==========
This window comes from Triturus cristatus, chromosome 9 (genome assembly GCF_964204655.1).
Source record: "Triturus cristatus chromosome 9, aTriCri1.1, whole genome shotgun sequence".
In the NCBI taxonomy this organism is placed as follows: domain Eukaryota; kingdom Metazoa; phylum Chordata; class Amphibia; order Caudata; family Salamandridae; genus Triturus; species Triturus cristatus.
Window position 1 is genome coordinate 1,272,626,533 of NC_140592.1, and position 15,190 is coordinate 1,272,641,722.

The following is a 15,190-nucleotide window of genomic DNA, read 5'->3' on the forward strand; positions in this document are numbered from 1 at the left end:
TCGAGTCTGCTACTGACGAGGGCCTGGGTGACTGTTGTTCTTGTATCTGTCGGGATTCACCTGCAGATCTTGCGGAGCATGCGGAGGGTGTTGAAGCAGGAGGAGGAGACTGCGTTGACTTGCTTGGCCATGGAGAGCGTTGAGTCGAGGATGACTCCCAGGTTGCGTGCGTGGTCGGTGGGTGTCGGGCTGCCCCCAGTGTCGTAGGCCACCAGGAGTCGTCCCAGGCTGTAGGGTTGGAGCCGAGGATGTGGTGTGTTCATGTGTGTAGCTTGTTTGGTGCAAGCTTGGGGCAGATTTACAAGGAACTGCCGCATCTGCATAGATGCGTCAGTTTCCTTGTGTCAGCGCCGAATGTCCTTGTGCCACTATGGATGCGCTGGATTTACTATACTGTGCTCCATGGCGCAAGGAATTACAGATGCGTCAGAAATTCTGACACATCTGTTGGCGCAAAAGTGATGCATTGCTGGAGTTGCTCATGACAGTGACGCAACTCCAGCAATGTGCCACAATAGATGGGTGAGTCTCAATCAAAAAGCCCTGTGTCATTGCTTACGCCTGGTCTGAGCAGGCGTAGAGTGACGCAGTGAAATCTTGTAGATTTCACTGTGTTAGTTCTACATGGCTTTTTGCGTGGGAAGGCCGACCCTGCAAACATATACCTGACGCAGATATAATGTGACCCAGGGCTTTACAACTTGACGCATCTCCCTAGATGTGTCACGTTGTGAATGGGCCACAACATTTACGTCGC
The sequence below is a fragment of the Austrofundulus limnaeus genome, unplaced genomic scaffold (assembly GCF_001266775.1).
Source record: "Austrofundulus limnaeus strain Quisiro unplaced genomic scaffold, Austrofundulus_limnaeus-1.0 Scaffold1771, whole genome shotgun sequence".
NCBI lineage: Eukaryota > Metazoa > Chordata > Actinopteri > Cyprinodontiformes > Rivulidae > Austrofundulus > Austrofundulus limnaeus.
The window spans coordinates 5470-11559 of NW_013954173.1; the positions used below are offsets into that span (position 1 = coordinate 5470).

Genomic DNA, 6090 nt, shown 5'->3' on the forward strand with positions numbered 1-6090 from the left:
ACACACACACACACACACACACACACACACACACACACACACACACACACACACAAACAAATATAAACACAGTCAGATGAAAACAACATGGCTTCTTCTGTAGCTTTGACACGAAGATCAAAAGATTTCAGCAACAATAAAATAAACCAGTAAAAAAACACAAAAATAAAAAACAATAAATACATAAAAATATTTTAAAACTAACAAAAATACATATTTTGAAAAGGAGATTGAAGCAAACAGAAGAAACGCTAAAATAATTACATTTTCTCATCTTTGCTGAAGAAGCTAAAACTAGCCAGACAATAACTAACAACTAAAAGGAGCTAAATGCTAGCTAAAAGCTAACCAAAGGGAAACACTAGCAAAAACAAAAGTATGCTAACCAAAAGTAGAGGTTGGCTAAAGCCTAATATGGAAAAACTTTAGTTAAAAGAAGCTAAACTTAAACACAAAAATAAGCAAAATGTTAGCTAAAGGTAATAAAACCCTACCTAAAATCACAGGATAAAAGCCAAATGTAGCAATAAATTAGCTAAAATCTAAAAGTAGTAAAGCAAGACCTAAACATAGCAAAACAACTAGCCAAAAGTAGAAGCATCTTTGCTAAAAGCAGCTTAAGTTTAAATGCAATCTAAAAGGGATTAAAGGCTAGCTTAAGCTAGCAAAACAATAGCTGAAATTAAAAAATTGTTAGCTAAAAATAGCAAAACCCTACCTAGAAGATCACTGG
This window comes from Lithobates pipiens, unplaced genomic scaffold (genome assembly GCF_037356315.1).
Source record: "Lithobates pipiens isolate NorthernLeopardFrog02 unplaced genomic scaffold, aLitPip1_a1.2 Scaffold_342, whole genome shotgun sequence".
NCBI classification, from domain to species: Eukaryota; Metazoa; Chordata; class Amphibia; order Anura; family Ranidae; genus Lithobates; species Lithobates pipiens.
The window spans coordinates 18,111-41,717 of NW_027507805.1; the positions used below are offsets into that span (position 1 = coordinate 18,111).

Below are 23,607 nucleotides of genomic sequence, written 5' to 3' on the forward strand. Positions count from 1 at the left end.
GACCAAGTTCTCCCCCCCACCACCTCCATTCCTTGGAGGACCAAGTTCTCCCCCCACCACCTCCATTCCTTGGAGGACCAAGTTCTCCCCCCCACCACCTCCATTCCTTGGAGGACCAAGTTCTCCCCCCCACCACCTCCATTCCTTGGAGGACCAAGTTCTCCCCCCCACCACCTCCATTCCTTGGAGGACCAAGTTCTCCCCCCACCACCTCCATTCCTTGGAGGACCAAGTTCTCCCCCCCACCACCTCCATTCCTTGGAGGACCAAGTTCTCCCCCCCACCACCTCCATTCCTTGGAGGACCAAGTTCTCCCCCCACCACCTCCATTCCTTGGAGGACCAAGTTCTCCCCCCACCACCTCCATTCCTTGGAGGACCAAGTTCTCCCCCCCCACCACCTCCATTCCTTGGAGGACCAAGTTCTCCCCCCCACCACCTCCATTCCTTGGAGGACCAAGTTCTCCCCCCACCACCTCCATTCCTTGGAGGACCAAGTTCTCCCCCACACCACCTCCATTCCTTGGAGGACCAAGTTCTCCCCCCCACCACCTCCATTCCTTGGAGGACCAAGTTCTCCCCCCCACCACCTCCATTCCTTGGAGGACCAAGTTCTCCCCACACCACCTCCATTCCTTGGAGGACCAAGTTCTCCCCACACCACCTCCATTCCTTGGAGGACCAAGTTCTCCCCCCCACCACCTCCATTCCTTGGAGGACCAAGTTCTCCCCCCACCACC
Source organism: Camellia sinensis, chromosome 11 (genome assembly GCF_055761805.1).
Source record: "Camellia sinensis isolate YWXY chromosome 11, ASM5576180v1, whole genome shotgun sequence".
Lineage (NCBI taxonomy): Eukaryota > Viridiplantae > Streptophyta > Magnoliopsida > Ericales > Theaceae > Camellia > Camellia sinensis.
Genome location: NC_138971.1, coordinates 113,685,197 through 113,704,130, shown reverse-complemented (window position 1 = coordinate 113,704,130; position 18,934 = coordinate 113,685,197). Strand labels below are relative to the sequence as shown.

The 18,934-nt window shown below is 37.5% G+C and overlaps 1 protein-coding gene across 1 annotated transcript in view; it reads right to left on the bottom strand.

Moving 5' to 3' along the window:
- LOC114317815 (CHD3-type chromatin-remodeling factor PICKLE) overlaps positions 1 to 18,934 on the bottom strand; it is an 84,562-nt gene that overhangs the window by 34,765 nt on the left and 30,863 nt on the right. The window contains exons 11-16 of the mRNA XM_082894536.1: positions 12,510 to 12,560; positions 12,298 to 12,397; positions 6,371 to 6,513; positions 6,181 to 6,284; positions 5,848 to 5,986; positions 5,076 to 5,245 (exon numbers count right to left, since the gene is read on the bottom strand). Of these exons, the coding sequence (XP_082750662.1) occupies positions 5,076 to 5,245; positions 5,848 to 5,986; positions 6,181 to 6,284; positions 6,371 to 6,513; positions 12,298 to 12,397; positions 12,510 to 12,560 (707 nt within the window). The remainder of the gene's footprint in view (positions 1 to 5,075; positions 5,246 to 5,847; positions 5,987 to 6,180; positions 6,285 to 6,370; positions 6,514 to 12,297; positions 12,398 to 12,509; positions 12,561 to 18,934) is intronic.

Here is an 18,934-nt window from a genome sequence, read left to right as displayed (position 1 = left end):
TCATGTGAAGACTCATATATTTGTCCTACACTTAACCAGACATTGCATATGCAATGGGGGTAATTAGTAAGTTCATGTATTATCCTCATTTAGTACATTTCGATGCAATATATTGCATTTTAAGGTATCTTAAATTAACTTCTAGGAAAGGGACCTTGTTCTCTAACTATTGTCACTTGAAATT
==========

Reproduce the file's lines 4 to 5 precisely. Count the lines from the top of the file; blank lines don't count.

Window position 1 is genome coordinate 1,272,626,533 of NC_140592.1, and position 15,190 is coordinate 1,272,641,722.

The following is a 15,190-nucleotide window of genomic DNA, read 5'->3' on the forward strand; positions in this document are numbered from 1 at the left end: